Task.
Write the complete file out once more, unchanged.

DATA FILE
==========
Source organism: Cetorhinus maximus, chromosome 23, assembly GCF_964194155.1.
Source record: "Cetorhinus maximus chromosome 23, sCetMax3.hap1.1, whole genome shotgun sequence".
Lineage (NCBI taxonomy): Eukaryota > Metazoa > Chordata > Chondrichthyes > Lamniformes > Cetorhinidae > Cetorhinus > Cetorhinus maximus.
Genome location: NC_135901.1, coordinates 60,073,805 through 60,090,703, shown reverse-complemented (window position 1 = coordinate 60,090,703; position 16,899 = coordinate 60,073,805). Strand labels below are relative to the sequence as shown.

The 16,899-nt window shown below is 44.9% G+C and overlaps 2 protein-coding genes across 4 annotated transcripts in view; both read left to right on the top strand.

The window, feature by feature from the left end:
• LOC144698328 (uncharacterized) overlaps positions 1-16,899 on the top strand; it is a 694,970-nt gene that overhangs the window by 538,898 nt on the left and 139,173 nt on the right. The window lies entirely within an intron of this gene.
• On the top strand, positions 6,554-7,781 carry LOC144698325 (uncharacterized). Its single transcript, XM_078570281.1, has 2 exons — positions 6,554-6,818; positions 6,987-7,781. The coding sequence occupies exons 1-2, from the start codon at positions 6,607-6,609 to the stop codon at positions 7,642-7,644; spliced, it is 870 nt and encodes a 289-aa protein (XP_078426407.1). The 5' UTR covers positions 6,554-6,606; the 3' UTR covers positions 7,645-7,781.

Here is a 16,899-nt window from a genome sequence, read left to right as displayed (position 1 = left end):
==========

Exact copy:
Source organism: Cetorhinus maximus, chromosome 23, assembly GCF_964194155.1.
Source record: "Cetorhinus maximus chromosome 23, sCetMax3.hap1.1, whole genome shotgun sequence".
Lineage (NCBI taxonomy): Eukaryota > Metazoa > Chordata > Chondrichthyes > Lamniformes > Cetorhinidae > Cetorhinus > Cetorhinus maximus.
Genome location: NC_135901.1, coordinates 60,073,805 through 60,090,703, shown reverse-complemented (window position 1 = coordinate 60,090,703; position 16,899 = coordinate 60,073,805). Strand labels below are relative to the sequence as shown.

The 16,899-nt window shown below is 44.9% G+C and overlaps 2 protein-coding genes across 4 annotated transcripts in view; both read left to right on the top strand.

The window, feature by feature from the left end:
• LOC144698328 (uncharacterized) overlaps positions 1-16,899 on the top strand; it is a 694,970-nt gene that overhangs the window by 538,898 nt on the left and 139,173 nt on the right. The window lies entirely within an intron of this gene.
• On the top strand, positions 6,554-7,781 carry LOC144698325 (uncharacterized). Its single transcript, XM_078570281.1, has 2 exons — positions 6,554-6,818; positions 6,987-7,781. The coding sequence occupies exons 1-2, from the start codon at positions 6,607-6,609 to the stop codon at positions 7,642-7,644; spliced, it is 870 nt and encodes a 289-aa protein (XP_078426407.1). The 5' UTR covers positions 6,554-6,606; the 3' UTR covers positions 7,645-7,781.

Here is a 16,899-nt window from a genome sequence, read left to right as displayed (position 1 = left end):